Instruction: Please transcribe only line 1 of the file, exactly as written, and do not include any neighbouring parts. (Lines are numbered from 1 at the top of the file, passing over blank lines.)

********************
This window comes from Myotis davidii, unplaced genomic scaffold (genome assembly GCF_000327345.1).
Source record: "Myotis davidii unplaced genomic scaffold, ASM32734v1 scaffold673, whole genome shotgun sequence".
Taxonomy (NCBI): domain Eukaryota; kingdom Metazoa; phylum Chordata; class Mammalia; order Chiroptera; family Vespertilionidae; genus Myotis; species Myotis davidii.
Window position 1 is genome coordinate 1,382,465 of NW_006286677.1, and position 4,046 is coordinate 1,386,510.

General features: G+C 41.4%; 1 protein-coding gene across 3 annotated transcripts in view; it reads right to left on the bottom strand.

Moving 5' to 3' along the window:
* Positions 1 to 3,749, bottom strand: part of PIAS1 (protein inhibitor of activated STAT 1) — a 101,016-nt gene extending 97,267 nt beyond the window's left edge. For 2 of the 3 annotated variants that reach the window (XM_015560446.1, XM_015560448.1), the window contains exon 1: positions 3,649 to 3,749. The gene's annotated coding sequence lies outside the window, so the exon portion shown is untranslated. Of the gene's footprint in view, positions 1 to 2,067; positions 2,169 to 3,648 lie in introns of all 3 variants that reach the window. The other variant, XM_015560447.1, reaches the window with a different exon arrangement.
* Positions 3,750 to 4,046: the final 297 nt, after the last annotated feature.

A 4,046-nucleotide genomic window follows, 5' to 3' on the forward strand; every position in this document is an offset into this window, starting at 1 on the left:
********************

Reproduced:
This window comes from Myotis davidii, unplaced genomic scaffold (genome assembly GCF_000327345.1).